Called “Grupo Apumirac”, the team found a number of critical elements which could be restructured in order to maximise impact. For example, mothers were receiving cash irrespective of their number of children, which disincentivised them from declaring all of their kids for check-ups, so they began paying more for more children.
“It then led to a result-based operation that the World Bank designed with Peru,” said Marini, “which was the first operation that was purely based on results.” This meant that the World Bank would transfer development policy loans to the MEF on the basis of its progress in reducing malnutrition – using data on results to increase accountability.
The invisible epidemic
“It was very hard for them to see that the problem was real,” said Marini. “What everybody had in their mind was malnutrition meaning hunger, meaning skinny kids, meaning inflated bellies. That was the image that journalists, politicians, and even the directors of hospitals had.”
Policymakers in government, NGOs and international organisations needed to make people understand stunting and its importance, from senior public figures to mothers with new-born infants. One of the ways they did this was through large-scale communications campaigns, including broadcasting videos to educate the public. While it’s difficult to measure, over time they saw a shift in popular attention as stunting became a high-profile issue in Peru.
Another challenge for implementers like the World Bank was making sure that personnel changes in government didn’t harm the focus on childhood stunting. “The changes in technical teams happen very often,” said Marini, “so you really have to start again, and you need to make sure that the priority – that is well understood at the top level – goes down to the directors of the program.”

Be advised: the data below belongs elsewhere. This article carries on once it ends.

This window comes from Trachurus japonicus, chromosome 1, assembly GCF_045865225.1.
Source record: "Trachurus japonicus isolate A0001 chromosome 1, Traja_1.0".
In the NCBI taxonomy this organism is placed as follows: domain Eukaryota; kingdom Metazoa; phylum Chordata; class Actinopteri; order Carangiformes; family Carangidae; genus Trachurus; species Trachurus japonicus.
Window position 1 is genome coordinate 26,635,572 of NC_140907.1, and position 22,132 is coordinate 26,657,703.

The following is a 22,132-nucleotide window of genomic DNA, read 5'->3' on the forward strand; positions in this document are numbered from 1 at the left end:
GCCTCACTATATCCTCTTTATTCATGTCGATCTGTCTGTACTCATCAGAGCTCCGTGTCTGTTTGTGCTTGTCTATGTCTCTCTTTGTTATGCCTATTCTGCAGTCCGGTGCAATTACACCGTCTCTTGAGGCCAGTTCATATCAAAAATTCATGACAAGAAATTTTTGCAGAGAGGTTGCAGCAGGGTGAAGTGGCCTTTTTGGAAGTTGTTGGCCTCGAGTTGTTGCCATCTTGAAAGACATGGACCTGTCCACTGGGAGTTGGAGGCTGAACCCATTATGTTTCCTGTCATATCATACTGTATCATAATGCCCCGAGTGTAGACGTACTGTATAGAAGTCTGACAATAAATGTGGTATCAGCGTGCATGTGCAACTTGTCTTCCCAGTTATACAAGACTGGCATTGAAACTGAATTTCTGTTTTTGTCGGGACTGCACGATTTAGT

While stunting rates across the country have been slashed, some communities in Peru are particularly difficult to reach – especially those in the Amazon and other indigenous regions. “How to adapt that to the local culture, to the local beliefs, is a big challenge” Marini said, “which I think is the reason why the rate is still so high in these areas.”
“It has intergenerational effects: women that are small give birth to smaller babies. You have to break through that cycle”
For example, Marini explained, “for risky births and pregnancies, mothers would be asked to move near the hospital and stay there without their husband and family.” Premature babies in particular are at a much higher risk of infant mortality, and of being stunted in the long term. In case of emergency, an indigenous mother and child could be hours from any medical attention, but many are reluctant to move far away from their communities.
“You really need to be creative with your interventions,” added Rokx, “and make sure that the quality of the services provided in those areas are similar to the other areas. This is where the targeting comes in.”
There is also a danger that the success against stunting engenders complacency, and that other important public health issues are prioritised at its expense. “They’re really starting to focus on anaemia,” said Rokx, which affects four out of every 10 children and impairs their cognitive development. “But they should not forget about stunting – which remains high in certain areas.”
A model for others?
Undoubtedly, Peru’s economic boom helped in its success against stunting. Between 2002 and 2013, the Peruvian economy expanded at an annual rate of 6%. However, economic growth long-preceded “the accelerated reduction in stunting rates,” which “is likely to be due to the systemic policy changes,” according to the World Bank’s report.
“They first restructured the way spending was happening in the social sector – they were very keen on admitting growth could not last forever,” said Marini. “The comparison with other countries that experienced similar growth rates, and did not manage to reduce malnutrition at such a high rate are a testimony to it.” For example, Ecuador enjoyed a very similar boom in GDP growth.
Peru’s reduction in stunting has not gone unnoticed. Government representatives have visited the country from all over the world, including Cameroon, Ecuador, Guatemala, Indonesia, Madagascar, Mozambique and Tanzania. Now that these nations are aware of the problem, they are desperate to replicate the kind of results which Peru have enjoyed.
“We know the damage that chronic malnutrition does,” said Rokx, “and it has intergenerational effects: women that are small give birth to smaller babies. You have to break through that cycle.”
(Picture credits: World Bank/Dominic Chavez)